When the Portuguese destroyed Anfa in 1468, the Jewish community was dispersed. A Jewish presence never really developed (despite the completion of the Rabbi Elijah Synagogue in 1750) until 1830 with the arrival of Jewish merchants from Rabat and Tetulan. At the beginning of the 20th century, there were 20,000 inhabitants of Casablanca, with about 6,000 Jews, two synagogues, eight talmud torah schools, and four private schools. As late as 1907, turmoil in the city resulted in large numbers of citizens being massacred, including 30 Jews. As Casablanca began to grow economically so did the Jewish community. The wealthy merchants of the city founded many philanthropic organizations to care for the needs of the poorer Jews who began to flock to the city. From 1948 to 1968, huge numbers of Jews streamed into Casablanca, either to capitalize on the economic prosperity, or to prepare to emigrate. The community has declined from a peak of 70,000 members in 1948 to roughly 5,000 today. Source: Casablanca, located near the capital city of Rabat, is the main Atlantic seaport in Morocco. Its man-made harbor has a 3,180 meter-long jetty with fishing and canning as the primary industries. With a population of approximately 3,000,000 people, Casablanca is the largest city in Morocco. Not surprisingly, it has the largest Jewish community in the country, numbering about 5,000.

The city's origins are closely connected to the medieval town of Anfa, which is now a suburb of the modern metropolis. The Berbers, who made Anfa their capital in the 7th century, quickly embraced Islam, but held fast to certain heretical doctrines. For example, they embraced their own prophet and developed a Quran in the Berber language. With the invasion of the Almoravides in the 11th century, the Berbers in Anfa were targeted. It was until the Almohades in the 12th century that the Anfa sect was finally defeated.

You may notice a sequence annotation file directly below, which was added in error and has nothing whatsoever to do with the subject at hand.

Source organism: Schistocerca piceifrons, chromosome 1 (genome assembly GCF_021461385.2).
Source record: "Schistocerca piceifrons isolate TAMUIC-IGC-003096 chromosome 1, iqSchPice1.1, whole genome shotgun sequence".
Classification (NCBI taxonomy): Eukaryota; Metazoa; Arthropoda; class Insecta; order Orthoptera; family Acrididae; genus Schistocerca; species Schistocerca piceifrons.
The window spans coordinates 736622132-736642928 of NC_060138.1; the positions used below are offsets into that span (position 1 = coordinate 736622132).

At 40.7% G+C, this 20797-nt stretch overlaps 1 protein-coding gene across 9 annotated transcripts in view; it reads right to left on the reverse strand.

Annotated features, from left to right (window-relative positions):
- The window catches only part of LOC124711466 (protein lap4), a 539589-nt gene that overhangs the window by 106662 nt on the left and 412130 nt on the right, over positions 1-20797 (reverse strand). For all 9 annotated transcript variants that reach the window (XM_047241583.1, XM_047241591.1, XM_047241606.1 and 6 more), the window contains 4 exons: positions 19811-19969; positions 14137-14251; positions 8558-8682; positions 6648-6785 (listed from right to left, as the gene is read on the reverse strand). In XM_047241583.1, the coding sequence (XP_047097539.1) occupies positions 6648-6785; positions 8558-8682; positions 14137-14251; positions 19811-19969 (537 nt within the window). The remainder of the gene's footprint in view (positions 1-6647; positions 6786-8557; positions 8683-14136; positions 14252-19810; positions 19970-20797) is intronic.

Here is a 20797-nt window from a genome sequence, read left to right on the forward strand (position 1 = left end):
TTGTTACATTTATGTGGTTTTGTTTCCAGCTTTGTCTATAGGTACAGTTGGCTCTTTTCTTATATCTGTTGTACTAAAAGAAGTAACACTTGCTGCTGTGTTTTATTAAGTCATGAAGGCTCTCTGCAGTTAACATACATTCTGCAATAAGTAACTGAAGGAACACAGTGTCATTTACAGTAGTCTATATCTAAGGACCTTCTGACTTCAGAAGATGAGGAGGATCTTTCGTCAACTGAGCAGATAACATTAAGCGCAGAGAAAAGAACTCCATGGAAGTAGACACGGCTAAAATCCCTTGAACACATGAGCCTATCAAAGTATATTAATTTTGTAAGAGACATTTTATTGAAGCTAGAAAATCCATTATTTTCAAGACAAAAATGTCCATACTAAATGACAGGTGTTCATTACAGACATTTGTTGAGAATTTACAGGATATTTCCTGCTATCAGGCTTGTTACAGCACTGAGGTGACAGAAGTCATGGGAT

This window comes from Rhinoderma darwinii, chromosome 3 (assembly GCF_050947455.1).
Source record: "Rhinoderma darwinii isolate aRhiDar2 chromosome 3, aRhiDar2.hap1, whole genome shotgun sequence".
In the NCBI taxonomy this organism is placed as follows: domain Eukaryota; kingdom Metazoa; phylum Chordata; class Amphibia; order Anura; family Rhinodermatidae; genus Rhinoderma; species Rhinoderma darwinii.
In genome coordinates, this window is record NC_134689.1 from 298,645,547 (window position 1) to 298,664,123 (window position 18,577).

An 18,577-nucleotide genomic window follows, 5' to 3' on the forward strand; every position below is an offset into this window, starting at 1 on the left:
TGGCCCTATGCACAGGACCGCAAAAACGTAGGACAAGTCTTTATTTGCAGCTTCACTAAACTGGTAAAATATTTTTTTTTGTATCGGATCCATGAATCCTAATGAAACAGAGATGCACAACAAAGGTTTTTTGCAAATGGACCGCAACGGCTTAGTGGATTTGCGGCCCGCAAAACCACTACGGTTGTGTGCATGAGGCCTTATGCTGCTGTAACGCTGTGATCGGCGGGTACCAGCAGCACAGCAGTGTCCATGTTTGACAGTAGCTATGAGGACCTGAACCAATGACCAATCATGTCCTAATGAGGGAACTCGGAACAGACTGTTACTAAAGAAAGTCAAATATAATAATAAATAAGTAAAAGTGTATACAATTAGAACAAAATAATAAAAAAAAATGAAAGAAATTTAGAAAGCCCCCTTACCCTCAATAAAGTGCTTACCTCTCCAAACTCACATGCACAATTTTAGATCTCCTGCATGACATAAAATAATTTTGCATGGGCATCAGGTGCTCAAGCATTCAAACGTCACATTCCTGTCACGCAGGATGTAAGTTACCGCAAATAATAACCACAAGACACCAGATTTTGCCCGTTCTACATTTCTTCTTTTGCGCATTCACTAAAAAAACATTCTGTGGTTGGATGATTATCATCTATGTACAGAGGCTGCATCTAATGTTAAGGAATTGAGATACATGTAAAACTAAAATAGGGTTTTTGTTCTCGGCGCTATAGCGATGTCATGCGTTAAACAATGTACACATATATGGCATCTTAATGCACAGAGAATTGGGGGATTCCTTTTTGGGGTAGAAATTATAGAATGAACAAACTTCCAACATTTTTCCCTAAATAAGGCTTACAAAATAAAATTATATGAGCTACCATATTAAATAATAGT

The Merinid Dynasty of the 13th century also controlled the city, but as their power waned, Anfa became independent. The Portuguese destroyed it in 1468 as a reprisal for the piracy that plagued their trade, and then were forced to use force again in 1515. The Portuguese rebuilt the city in 1575 and renamed it Casa Branca, but they came under constant attack by Muslim tribes. A terrible earthquake in 1755 finally forced the Portuguese to abandon the city. The Arabs rebuilt the site and added a mosque. They called it Dar Al Beida (The White House), which the Spanish eventually translated to Casablanca after extensive trade relations were developed. It wasn't until the mid 19th century that that Casablanca began to grow as a result of regular sea traffic between Europe and Morocco.

When the Portuguese destroyed Anfa in 1468, the Jewish community was dispersed. A Jewish presence never really developed (despite the completion of the Rabbi Elijah Synagogue in 1750) until 1830 with the arrival of Jewish merchants from Rabat and Tetulan. At the beginning of the 20th century, there were 20,000 inhabitants of Casablanca, with about 6,000 Jews, two synagogues, eight talmud torah schools, and four private schools. As late as 1907, turmoil in the city resulted in large numbers of citizens being massacred, including 30 Jews. As Casablanca began to grow economically so did the Jewish community. The wealthy merchants of the city founded many philanthropic organizations to care for the needs of the poorer Jews who began to flock to the city. From 1948 to 1968, huge numbers of Jews streamed into Casablanca, either to capitalize on the economic prosperity, or to prepare to emigrate. The community has declined from a peak of 70,000 members in 1948 to roughly 5,000 today. Source: https://www.jewishvirtuallibrary.org/casablanca-morocco-jewish-history-tour

There were massive departures for *Casablanca (from Rabat), where the Zagury, Hayot, Lasry, Benchaya, and Marrache families, as well as others from Rabat, were the most influential in the new community for a long time. Source: https://www.encyclopedia.com/religion/encyclopedias-almanacs-transcripts-and-maps/sale-rabat